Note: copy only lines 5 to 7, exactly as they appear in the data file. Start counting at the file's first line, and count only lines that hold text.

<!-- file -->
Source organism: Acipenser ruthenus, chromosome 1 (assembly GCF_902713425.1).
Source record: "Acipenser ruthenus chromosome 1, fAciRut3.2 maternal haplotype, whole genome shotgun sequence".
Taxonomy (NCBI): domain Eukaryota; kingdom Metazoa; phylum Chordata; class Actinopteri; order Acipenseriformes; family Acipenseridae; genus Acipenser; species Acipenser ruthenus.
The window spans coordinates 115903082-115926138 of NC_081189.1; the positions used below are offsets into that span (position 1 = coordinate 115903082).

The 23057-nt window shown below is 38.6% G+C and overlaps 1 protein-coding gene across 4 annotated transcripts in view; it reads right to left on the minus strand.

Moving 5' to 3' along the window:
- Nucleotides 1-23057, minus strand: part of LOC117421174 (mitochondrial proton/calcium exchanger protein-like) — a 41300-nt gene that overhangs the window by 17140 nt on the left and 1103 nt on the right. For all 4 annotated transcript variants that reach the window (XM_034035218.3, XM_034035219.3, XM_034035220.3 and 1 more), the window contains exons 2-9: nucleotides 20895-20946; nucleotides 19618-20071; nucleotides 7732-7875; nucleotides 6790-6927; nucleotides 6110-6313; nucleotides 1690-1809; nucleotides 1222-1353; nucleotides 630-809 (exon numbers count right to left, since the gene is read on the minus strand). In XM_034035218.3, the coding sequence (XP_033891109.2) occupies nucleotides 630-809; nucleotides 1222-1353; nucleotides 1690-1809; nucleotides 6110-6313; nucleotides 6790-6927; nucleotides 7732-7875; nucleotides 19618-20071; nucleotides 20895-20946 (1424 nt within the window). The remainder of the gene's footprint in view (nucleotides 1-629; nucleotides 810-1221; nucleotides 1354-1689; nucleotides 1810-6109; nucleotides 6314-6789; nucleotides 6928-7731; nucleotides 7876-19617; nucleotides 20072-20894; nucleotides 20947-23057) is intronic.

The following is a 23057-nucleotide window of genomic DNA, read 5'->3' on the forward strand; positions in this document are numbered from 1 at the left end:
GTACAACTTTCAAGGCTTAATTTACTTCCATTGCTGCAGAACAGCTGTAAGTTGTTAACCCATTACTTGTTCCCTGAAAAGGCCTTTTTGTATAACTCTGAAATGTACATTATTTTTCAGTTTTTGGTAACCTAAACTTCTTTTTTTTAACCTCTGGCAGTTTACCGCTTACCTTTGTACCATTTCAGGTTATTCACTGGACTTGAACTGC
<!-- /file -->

The 23057-nt window shown below is 38.6% G+C and overlaps 1 protein-coding gene across 4 annotated transcripts in view; it reads right to left on the minus strand.

Moving 5' to 3' along the window:
- Nucleotides 1-23057, minus strand: part of LOC117421174 (mitochondrial proton/calcium exchanger protein-like) — a 41300-nt gene that overhangs the window by 17140 nt on the left and 1103 nt on the right. For all 4 annotated transcript variants that reach the window (XM_034035218.3, XM_034035219.3, XM_034035220.3 and 1 more), the window contains exons 2-9: nucleotides 20895-20946; nucleotides 19618-20071; nucleotides 7732-7875; nucleotides 6790-6927; nucleotides 6110-6313; nucleotides 1690-1809; nucleotides 1222-1353; nucleotides 630-809 (exon numbers count right to left, since the gene is read on the minus strand). In XM_034035218.3, the coding sequence (XP_033891109.2) occupies nucleotides 630-809; nucleotides 1222-1353; nucleotides 1690-1809; nucleotides 6110-6313; nucleotides 6790-6927; nucleotides 7732-7875; nucleotides 19618-20071; nucleotides 20895-20946 (1424 nt within the window). The remainder of the gene's footprint in view (nucleotides 1-629; nucleotides 810-1221; nucleotides 1354-1689; nucleotides 1810-6109; nucleotides 6314-6789; nucleotides 6928-7731; nucleotides 7876-19617; nucleotides 20072-20894; nucleotides 20947-23057) is intronic.